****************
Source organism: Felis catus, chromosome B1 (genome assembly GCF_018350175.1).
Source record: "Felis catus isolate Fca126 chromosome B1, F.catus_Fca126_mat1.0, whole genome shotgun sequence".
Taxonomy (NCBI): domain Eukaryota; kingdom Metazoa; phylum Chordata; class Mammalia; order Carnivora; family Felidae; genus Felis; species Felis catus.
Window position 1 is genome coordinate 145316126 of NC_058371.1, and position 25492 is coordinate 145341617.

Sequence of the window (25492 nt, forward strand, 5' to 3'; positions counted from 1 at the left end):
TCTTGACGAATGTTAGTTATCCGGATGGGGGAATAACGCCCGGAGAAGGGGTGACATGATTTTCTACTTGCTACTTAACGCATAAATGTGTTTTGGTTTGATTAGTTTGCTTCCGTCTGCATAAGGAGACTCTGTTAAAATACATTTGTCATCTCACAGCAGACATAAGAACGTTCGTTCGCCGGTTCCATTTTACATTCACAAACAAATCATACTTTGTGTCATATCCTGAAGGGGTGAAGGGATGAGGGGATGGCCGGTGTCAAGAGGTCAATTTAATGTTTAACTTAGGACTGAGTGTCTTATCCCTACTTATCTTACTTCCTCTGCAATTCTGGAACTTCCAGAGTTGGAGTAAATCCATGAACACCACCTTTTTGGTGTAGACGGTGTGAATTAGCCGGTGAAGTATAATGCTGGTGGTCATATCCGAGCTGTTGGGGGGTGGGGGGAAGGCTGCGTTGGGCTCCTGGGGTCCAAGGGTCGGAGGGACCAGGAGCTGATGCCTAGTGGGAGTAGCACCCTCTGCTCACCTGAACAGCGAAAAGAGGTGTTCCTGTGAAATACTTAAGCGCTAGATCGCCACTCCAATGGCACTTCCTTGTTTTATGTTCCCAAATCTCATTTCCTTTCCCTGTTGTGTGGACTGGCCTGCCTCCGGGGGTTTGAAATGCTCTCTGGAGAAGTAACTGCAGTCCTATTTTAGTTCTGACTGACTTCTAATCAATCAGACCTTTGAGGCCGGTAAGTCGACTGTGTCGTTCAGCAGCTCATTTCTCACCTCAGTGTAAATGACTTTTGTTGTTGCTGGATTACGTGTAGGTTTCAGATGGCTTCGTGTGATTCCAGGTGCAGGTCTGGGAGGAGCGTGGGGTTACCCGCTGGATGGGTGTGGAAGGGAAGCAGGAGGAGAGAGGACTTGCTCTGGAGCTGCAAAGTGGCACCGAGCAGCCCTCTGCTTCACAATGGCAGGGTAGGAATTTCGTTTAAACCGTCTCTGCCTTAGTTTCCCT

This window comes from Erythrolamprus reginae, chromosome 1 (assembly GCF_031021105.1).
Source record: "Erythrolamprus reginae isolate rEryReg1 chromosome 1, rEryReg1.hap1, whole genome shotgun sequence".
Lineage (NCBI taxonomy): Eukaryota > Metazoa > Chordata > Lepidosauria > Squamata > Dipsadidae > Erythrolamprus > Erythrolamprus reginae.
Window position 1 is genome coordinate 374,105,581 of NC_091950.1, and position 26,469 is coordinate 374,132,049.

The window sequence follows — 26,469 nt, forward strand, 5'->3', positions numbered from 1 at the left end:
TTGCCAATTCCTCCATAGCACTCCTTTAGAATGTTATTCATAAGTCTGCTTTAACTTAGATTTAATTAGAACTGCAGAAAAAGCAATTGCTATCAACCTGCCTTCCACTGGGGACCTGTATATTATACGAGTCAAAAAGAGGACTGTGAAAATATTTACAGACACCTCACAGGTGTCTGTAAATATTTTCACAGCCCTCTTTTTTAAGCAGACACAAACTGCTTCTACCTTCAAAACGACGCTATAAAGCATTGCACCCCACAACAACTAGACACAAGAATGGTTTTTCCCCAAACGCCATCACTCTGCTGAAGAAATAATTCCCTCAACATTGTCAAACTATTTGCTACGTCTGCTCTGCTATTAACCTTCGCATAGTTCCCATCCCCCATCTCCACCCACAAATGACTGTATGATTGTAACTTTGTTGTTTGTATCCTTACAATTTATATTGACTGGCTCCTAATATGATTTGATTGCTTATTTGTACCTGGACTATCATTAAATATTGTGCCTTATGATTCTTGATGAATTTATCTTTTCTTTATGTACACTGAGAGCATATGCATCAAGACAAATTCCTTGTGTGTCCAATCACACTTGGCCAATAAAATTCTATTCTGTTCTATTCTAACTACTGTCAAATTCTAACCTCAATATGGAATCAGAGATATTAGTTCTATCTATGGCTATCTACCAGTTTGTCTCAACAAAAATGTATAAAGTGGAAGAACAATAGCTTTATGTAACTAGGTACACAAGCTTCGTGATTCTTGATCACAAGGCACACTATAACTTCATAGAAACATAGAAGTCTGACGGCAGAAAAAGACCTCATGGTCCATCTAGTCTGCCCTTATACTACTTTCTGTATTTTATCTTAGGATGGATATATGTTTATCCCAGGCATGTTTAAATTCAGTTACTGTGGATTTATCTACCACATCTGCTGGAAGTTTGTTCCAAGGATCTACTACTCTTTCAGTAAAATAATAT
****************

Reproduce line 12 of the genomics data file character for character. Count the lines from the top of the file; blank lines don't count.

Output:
TTGCCAATTCCTCCATAGCACTCCTTTAGAATGTTATTCATAAGTCTGCTTTAACTTAGATTTAATTAGAACTGCAGAAAAAGCAATTGCTATCAACCTGCCTTCCACTGGGGACCTGTATATTATACGAGTCAAAAAGAGGACTGTGAAAATATTTACAGACACCTCACAGGTGTCTGTAAATATTTTCACAGCCCTCTTTTTTAAGCAGACACAAACTGCTTCTACCTTCAAAACGACGCTATAAAGCATTGCACCCCACAACAACTAGACACAAGAATGGTTTTTCCCCAAACGCCATCACTCTGCTGAAGAAATAATTCCCTCAACATTGTCAAACTATTTGCTACGTCTGCTCTGCTATTAACCTTCGCATAGTTCCCATCCCCCATCTCCACCCACAAATGACTGTATGATTGTAACTTTGTTGTTTGTATCCTTACAATTTATATTGACTGGCTCCTAATATGATTTGATTGCTTATTTGTACCTGGACTATCATTAAATATTGTGCCTTATGATTCTTGATGAATTTATCTTTTCTTTATGTACACTGAGAGCATATGCATCAAGACAAATTCCTTGTGTGTCCAATCACACTTGGCCAATAAAATTCTATTCTGTTCTATTCTAACTACTGTCAAATTCTAACCTCAATATGGAATCAGAGATATTAGTTCTATCTATGGCTATCTACCAGTTTGTCTCAACAAAAATGTATAAAGTGGAAGAACAATAGCTTTATGTAACTAGGTACACAAGCTTCGTGATTCTTGATCACAAGGCACACTATAACTTCATAGAAACATAGAAGTCTGACGGCAGAAAAAGACCTCATGGTCCATCTAGTCTGCCCTTATACTACTTTCTGTATTTTATCTTAGGATGGATATATGTTTATCCCAGGCATGTTTAAATTCAGTTACTGTGGATTTATCTACCACATCTGCTGGAAGTTTGTTCCAAGGATCTACTACTCTTTCAGTAAAATAATAT